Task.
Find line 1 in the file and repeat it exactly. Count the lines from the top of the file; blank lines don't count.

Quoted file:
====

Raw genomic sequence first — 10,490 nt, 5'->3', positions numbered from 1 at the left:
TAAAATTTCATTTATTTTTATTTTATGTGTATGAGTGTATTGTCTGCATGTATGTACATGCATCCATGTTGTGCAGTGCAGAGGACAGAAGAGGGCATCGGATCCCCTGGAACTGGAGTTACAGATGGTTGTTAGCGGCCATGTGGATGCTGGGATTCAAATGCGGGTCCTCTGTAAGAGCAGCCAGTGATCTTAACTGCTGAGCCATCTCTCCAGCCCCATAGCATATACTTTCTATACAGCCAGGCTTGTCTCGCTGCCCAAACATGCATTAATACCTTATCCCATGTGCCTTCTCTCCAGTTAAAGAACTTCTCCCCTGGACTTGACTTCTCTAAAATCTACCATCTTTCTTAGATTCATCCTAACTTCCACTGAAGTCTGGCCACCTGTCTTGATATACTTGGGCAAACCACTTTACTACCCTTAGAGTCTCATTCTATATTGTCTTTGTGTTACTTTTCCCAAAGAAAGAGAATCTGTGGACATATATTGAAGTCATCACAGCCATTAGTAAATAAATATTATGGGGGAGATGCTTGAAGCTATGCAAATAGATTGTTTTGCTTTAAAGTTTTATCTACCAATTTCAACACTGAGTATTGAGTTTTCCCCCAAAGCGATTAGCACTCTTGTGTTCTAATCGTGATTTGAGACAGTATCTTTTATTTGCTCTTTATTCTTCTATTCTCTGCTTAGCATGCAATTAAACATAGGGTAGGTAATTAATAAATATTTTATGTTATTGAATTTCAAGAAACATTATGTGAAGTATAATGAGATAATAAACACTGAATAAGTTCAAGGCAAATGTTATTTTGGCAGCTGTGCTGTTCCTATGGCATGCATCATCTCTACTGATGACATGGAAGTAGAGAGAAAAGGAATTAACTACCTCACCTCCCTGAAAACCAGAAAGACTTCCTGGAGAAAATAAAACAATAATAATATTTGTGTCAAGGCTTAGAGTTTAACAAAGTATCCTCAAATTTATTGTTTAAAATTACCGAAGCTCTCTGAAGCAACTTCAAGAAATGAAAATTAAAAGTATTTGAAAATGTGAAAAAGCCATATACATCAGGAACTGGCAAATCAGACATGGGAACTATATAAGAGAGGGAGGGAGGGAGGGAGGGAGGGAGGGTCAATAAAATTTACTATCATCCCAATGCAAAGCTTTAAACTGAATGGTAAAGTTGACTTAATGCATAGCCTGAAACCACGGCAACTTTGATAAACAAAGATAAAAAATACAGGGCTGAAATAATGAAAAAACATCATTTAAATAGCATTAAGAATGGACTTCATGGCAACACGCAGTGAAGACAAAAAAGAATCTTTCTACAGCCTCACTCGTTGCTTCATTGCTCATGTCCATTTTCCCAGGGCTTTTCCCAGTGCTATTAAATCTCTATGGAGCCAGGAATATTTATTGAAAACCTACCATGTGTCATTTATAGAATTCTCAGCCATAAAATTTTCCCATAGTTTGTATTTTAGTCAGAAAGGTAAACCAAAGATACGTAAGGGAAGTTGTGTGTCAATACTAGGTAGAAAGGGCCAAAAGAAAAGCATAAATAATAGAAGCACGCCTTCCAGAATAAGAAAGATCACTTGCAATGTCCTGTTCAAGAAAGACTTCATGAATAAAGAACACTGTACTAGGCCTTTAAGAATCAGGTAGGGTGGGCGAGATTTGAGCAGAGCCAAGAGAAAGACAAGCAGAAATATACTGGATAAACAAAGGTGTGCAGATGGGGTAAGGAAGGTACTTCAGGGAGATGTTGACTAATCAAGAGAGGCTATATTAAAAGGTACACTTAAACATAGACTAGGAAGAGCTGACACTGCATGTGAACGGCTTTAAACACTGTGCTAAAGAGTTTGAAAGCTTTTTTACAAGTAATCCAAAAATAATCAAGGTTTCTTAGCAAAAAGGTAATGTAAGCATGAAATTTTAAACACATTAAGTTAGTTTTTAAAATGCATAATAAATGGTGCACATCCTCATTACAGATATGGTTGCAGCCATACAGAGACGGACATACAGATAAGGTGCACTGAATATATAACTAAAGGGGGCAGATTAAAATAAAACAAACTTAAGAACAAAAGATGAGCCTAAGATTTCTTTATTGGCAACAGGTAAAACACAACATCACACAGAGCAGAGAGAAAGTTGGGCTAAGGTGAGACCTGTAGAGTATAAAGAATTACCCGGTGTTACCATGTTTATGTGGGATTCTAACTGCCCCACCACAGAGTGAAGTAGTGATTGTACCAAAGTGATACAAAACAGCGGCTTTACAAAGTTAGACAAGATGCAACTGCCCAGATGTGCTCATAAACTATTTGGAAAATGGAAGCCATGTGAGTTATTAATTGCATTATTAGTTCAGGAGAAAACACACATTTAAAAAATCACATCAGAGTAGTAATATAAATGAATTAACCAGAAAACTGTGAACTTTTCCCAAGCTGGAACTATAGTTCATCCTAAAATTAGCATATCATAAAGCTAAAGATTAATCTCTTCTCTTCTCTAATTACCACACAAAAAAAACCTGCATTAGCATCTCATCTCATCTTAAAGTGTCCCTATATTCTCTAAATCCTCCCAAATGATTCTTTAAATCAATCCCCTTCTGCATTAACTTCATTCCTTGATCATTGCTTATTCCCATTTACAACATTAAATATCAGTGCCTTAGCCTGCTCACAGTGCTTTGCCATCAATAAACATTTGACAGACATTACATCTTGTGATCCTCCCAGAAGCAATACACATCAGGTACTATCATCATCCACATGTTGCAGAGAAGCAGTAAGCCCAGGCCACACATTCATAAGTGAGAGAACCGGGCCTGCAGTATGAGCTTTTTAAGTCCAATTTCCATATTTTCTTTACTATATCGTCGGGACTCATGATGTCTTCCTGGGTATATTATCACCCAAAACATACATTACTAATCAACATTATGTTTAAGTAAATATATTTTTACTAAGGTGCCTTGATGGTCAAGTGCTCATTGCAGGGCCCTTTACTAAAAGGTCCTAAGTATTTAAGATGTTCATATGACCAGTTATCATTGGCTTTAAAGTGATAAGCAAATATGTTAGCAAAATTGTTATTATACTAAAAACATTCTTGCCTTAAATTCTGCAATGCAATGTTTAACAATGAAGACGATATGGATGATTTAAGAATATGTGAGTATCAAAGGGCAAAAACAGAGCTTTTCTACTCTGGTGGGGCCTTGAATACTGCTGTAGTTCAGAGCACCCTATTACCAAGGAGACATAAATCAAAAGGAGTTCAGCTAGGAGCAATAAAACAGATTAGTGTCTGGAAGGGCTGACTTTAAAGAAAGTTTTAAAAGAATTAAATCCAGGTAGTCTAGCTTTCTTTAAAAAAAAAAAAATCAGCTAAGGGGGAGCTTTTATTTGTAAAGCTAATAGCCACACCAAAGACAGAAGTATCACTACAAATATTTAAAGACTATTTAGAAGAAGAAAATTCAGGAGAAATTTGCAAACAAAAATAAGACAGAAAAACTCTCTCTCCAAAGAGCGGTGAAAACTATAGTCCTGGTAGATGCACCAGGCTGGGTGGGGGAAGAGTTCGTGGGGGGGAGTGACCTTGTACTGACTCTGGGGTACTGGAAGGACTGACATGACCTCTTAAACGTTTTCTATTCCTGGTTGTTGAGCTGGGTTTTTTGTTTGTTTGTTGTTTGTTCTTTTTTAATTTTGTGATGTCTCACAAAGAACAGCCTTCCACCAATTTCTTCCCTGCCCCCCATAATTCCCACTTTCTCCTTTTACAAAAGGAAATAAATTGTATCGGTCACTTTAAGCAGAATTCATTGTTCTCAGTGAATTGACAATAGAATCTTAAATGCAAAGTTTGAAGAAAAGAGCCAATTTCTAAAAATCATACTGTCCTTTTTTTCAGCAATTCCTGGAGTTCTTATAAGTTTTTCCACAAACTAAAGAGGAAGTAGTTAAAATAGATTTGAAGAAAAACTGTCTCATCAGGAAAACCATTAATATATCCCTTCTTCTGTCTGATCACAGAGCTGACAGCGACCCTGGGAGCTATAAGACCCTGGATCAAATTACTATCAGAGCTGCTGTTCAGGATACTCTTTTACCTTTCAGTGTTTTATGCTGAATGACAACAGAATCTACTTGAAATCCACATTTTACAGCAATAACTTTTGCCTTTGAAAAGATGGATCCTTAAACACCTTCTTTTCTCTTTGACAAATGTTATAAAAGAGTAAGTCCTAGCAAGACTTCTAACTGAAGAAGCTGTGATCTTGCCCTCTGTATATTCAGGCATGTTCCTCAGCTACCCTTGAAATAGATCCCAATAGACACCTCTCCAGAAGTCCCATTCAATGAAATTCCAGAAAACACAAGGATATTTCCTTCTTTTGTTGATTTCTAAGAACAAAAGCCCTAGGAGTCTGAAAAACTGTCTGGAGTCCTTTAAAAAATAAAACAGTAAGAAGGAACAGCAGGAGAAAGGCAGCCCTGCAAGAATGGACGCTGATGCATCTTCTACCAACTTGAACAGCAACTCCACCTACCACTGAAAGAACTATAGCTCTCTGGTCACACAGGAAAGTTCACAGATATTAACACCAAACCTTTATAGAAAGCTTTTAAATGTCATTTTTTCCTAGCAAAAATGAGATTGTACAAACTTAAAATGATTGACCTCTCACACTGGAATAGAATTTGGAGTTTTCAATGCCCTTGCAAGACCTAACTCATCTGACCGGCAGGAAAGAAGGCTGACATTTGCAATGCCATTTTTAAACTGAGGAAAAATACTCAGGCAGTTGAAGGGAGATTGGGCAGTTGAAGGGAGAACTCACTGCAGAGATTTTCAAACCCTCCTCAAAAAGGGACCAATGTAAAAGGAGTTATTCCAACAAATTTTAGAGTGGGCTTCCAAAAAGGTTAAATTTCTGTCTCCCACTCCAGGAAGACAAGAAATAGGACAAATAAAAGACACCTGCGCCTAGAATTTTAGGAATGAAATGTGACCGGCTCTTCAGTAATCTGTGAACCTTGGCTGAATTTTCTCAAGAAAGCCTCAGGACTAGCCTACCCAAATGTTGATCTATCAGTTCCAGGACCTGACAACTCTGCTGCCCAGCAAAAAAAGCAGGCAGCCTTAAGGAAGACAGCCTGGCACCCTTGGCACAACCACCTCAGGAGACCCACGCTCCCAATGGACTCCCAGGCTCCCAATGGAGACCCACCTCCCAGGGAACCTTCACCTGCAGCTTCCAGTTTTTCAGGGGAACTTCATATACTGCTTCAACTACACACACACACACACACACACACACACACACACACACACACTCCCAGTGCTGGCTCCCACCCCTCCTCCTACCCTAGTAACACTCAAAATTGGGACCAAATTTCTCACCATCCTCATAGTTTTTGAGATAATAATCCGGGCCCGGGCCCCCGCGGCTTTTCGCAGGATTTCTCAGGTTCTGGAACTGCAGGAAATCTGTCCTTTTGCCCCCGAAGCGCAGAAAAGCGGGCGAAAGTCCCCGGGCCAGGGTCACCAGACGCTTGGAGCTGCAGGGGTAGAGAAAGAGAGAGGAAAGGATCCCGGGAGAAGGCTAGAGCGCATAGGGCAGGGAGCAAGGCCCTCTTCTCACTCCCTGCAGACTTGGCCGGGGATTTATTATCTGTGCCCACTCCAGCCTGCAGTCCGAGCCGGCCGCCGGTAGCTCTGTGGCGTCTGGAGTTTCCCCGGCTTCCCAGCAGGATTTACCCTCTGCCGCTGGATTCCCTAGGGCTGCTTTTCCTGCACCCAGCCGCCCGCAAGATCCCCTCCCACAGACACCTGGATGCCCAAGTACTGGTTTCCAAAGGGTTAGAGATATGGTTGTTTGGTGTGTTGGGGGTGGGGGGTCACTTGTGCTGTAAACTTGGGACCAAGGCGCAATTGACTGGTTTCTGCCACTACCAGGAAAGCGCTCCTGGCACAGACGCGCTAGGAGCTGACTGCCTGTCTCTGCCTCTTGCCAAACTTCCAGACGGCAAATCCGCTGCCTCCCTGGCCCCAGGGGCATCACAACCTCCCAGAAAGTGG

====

Raw genomic sequence first — 10,490 nt, 5'->3', positions numbered from 1 at the left: